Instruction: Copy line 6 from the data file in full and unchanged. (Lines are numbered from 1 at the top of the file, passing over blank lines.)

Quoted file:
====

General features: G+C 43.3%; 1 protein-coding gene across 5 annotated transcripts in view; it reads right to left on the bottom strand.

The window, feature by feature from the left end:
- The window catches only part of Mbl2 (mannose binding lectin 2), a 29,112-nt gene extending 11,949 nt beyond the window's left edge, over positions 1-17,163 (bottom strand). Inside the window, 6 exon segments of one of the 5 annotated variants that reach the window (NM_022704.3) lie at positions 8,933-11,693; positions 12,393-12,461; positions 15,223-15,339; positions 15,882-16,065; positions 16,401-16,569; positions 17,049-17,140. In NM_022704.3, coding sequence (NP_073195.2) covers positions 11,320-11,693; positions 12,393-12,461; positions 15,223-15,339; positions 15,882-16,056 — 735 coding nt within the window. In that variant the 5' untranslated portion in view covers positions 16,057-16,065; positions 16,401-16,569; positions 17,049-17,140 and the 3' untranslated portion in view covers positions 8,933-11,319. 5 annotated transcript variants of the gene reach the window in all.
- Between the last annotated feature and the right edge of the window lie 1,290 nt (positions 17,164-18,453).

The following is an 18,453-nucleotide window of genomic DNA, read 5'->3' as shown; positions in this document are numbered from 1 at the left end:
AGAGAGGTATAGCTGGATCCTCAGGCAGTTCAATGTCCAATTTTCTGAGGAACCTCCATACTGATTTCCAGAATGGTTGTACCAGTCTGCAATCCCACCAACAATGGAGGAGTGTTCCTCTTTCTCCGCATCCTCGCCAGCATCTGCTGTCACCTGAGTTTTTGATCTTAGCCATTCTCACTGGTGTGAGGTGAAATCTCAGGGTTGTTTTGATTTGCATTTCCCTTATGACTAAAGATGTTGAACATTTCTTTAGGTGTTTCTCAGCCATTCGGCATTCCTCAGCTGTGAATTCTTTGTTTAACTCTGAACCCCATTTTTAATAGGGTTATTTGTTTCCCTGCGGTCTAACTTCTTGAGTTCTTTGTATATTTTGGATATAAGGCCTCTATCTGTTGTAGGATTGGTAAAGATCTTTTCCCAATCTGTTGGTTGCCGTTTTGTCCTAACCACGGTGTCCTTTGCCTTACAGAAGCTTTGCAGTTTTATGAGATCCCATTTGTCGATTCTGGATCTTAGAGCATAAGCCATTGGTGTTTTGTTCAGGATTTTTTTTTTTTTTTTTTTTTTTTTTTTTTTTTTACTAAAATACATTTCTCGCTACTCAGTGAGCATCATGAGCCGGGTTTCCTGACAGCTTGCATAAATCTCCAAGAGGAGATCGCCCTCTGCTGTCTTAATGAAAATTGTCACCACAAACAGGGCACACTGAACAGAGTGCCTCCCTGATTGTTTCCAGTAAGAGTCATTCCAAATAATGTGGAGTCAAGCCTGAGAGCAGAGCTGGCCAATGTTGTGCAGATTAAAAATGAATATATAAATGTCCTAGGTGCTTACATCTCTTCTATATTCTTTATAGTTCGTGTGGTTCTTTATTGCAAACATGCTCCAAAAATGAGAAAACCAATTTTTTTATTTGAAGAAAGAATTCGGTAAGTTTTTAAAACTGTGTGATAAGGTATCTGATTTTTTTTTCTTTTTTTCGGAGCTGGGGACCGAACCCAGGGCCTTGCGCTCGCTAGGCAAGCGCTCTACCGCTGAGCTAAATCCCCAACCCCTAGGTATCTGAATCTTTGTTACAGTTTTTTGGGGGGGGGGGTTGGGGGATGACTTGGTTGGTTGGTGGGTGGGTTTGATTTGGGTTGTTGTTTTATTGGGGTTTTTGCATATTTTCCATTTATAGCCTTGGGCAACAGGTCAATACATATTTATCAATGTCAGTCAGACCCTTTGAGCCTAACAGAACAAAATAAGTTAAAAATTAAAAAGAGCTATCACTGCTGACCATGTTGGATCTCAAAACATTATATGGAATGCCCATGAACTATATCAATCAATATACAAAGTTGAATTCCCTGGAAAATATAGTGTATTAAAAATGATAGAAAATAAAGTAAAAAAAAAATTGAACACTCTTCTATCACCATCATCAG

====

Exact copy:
AGAGAGGTATAGCTGGATCCTCAGGCAGTTCAATGTCCAATTTTCTGAGGAACCTCCATACTGATTTCCAGAATGGTTGTACCAGTCTGCAATCCCACCAACAATGGAGGAGTGTTCCTCTTTCTCCGCATCCTCGCCAGCATCTGCTGTCACCTGAGTTTTTGATCTTAGCCATTCTCACTGGTGTGAGGTGAAATCTCAGGGTTGTTTTGATTTGCATTTCCCTTATGACTAAAGATGTTGAACATTTCTTTAGGTGTTTCTCAGCCATTCGGCATTCCTCAGCTGTGAATTCTTTGTTTAACTCTGAACCCCATTTTTAATAGGGTTATTTGTTTCCCTGCGGTCTAACTTCTTGAGTTCTTTGTATATTTTGGATATAAGGCCTCTATCTGTTGTAGGATTGGTAAAGATCTTTTCCCAATCTGTTGGTTGCCGTTTTGTCCTAACCACGGTGTCCTTTGCCTTACAGAAGCTTTGCAGTTTTATGAGATCCCATTTGTCGATTCTGGATCTTAGAGCATAAGCCATTGGTGTTTTGTTCAGGATTTTTTTTTTTTTTTTTTTTTTTTTTTTTTTTTTACTAAAATACATTTCTCGCTACTCAGTGAGCATCATGAGCCGGGTTTCCTGACAGCTTGCATAAATCTCCAAGAGGAGATCGCCCTCTGCTGTCTTAATGAAAATTGTCACCACAAACAGGGCACACTGAACAGAGTGCCTCCCTGATTGTTTCCAGTAAGAGTCATTCCAAATAATGTGGAGTCAAGCCTGAGAGCAGAGCTGGCCAATGTTGTGCAGATTAAAAATGAATATATAAATGTCCTAGGTGCTTACATCTCTTCTATATTCTTTATAGTTCGTGTGGTTCTTTATTGCAAACATGCTCCAAAAATGAGAAAACCAATTTTTTTATTTGAAGAAAGAATTCGGTAAGTTTTTAAAACTGTGTGATAAGGTATCTGATTTTTTTTTCTTTTTTTCGGAGCTGGGGACCGAACCCAGGGCCTTGCGCTCGCTAGGCAAGCGCTCTACCGCTGAGCTAAATCCCCAACCCCTAGGTATCTGAATCTTTGTTACAGTTTTTTGGGGGGGGGGGTTGGGGGATGACTTGGTTGGTTGGTGGGTGGGTTTGATTTGGGTTGTTGTTTTATTGGGGTTTTTGCATATTTTCCATTTATAGCCTTGGGCAACAGGTCAATACATATTTATCAATGTCAGTCAGACCCTTTGAGCCTAACAGAACAAAATAAGTTAAAAATTAAAAAGAGCTATCACTGCTGACCATGTTGGATCTCAAAACATTATATGGAATGCCCATGAACTATATCAATCAATATACAAAGTTGAATTCCCTGGAAAATATAGTGTATTAAAAATGATAGAAAATAAAGTAAAAAAAAAATTGAACACTCTTCTATCACCATCATCAG